This dynamic is a different in the South, where the Southern Baptists dominate and the culture is more conservative, but influential cultural ideas don’t typically come out of the South. For starters, New York and Hollywood aren’t located in Atlanta.

While reading Richard Wayne Sapp’s Suwannee River Town, Suwannee River Country: Political moieties in a Southern country community, I came across an interesting and relevant discussion of the local religious denominations:

The primary recreational field outside schooling… kin folk… and outside voluntary associations… is the church. White owned churches…. are highly organized, formally constituted, and then formally reconstituted at a myriad of age-graded levels; each department, class, and committee electing its own slate of ranked officers and keeping them busy. …

In Apalachee County* church rank reiterates the general rank of its membership. Urban churches consider themselves higher in rank than rural churches. The rural churches consider themselves no better than, but “just as good as” the urban churches.

Note: the county name has changed and is now I believe Suwannee county.

We may correlate church social rank with the amount of individual freedom to extemporize during a communal service, with which rank varies inversely. In Apalachee County the small Episcopal church, for example, ranks very high; nearly every word and movement conform to a schedule, and communicants know exactly what to expect from the preacher… and from each other. Activity proceeds at an unemotional, orderly rehearsed pace, led by a single individual specifically clothed and trained for this specific ask. Changes in the form of worship or in interpretation of the holy writings are not local prerogatives. The service emphasizes reaffirmation and continuation.

….

Holiness churches, Jehovah’s Witnesses, and the Churches of God bear low social rankings; Baptist churches occupy the mid-range, the numerous sects [of different Baptist churches] comprising he overwhelming majority of he Apalachee County church-going public.

Note that “Baptist” here is Southern.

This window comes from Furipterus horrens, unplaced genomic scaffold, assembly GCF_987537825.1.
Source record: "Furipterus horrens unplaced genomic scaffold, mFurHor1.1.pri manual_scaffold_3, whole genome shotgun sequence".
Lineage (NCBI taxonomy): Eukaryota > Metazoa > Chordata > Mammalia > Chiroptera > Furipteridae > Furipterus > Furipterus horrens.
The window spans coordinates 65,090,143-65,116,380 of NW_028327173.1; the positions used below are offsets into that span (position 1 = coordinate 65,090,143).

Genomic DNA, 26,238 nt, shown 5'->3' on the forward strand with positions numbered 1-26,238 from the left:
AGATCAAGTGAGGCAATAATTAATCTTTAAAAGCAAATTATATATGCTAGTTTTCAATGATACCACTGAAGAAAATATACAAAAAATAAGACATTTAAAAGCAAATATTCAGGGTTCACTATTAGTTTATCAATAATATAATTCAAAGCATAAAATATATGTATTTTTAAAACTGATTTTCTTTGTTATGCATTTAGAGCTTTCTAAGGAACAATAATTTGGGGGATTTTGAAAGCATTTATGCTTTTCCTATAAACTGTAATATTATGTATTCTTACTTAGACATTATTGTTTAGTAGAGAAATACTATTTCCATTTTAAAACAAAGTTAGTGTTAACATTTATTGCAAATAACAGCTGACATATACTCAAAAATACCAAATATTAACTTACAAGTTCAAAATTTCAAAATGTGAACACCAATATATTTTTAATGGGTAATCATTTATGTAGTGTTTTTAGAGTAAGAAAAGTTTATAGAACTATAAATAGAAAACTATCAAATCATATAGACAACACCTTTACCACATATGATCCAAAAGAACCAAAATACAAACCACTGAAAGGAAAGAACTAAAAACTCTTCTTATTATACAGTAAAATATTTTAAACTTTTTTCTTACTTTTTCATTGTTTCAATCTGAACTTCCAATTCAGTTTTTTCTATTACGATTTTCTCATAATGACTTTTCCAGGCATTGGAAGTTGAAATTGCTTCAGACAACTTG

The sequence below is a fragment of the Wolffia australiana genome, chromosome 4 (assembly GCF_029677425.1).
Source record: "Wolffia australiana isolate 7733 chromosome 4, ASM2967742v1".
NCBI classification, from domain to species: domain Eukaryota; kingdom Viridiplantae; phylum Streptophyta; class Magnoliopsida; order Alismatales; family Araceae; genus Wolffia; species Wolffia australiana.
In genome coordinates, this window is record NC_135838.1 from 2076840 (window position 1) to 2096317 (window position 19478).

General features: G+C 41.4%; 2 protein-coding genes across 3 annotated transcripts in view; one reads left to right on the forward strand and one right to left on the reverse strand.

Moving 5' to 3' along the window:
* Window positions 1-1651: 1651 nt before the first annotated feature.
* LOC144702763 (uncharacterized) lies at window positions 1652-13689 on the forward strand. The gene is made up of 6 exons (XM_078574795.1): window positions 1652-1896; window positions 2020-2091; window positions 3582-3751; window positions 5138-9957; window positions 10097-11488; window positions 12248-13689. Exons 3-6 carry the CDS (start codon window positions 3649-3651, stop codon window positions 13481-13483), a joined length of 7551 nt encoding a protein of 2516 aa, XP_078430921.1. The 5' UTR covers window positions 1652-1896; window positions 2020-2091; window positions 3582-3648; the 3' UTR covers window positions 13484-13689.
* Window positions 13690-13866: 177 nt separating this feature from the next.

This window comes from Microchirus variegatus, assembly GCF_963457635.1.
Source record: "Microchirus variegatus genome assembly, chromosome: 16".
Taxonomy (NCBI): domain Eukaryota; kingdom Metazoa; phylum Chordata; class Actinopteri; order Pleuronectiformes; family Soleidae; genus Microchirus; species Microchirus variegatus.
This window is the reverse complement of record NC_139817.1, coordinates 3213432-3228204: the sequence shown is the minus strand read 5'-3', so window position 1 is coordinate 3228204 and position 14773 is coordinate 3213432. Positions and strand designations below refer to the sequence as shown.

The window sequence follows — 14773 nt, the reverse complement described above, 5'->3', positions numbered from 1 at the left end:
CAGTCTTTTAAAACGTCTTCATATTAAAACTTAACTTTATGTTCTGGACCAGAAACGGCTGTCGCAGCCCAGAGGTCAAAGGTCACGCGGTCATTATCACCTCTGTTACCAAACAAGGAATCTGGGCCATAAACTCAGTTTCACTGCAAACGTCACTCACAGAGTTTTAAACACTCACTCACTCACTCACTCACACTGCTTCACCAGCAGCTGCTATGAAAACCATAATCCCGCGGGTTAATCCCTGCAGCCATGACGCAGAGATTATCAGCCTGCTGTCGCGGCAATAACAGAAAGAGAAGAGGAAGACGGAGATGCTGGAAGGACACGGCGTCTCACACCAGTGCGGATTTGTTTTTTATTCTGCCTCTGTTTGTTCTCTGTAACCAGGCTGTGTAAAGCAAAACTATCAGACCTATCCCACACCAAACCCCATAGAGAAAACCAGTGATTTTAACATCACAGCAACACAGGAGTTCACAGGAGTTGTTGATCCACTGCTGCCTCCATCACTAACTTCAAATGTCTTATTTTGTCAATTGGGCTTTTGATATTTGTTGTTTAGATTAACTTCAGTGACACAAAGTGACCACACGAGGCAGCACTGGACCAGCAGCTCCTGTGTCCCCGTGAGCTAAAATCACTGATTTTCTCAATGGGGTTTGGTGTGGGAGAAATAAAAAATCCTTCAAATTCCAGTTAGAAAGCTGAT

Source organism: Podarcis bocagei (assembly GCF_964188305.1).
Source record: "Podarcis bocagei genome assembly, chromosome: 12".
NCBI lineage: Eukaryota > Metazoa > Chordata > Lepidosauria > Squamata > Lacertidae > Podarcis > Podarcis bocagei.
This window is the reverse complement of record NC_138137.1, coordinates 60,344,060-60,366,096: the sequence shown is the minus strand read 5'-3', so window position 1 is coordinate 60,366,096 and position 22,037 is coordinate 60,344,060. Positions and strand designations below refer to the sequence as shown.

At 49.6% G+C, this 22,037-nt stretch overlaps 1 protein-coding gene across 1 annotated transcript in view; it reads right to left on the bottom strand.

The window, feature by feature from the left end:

Churches of low rank value spontaneity and regard individual experiences “with the Lord” with rapture; individuals prize self-expression; several people, all informally clothed, initiate to the audience a different times in the ceremony; people move in specific relation to the circumstances of a particular … preacher, who often serves part time, is inventive in speech and gesture, although he relies on repetition of key phrases and movements, emphasizing a personal commitment, an emotional religious experience.

1024px-Snakehandling
Snake handlers, Holiness Church

For example, the Church of God with Signs Following is a Pentecostal Holiness church famous for its tradition of handling poisonous snakes, speaking in tongues, and drinking poison (usually strychnine) during services. I don’t know if this specific denomination ever made it into Apalachee County, Florida, but I don’t think they’re going to become popular in NYC anytime soon, either.

(But before anyone gets jumpy, I’ve got Pentecostals in my own family, and they’re perfectly nice people who know better than to go handling rattlesnakes.)

If you ask me, Pentacostalism appeals to people who have emotions and want to express them, while Episcopalians and Presbytarians, as they say, are the “frozen chosen.”

Baptists span the high-and low-valued church types… The ceremonial format of Baptist churches varies between secs, locally ranked by the same criteria as other denominations, Southern being not only the most numerous but also the highest ranked. As with the Methodists, the downtown First Baptist Church… is the largest, most formal, most active, most organized, most visible, and most wealthy of is denomination in the county. Indeed [it] is the largest church of any denomination in the county.

Of course, Sapp doesn’t look at the question of actual religious fervor, what it means to actually believe something. That is a much more difficult matter, especially for an outsider.

So let’s turn to humor:

Different Denominational Ministries:
The Methodists pick you up out of the gutter.
The Baptists get you saved.
The Presbyterians educate you.
The Episcopalians introduce you to high society.
Then the Methodists have to pick you up out of the gutter again.

Why are Unitarian Universalists such lousy hymn singers?  They are reading ahead to see if they agree with the next line.

An Episcopalian is either a Roman Catholic who flunked Latin or a Presbyterian whose stocks paid off.

Have a great weekend, wherever and whether you chose to worship.

 

 

 

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11 thoughts on “Anthropology Friday: Mainline Paradox II